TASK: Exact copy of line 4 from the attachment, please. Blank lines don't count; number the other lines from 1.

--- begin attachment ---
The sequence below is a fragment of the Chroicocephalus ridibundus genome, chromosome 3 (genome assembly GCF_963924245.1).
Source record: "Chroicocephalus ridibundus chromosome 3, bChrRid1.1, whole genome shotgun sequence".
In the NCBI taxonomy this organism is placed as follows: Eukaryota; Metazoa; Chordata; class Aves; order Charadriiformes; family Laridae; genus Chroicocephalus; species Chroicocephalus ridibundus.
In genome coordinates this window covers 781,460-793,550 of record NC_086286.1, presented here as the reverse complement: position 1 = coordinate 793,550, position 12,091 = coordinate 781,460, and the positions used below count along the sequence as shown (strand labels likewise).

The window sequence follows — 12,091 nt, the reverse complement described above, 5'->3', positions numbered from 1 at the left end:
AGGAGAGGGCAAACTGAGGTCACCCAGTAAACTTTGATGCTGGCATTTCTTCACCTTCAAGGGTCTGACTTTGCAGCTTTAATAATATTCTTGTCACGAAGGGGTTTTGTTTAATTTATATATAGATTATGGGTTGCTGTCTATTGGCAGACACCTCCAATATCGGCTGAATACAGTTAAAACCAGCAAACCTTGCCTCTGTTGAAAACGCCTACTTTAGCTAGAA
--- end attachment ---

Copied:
In genome coordinates this window covers 781,460-793,550 of record NC_086286.1, presented here as the reverse complement: position 1 = coordinate 793,550, position 12,091 = coordinate 781,460, and the positions used below count along the sequence as shown (strand labels likewise).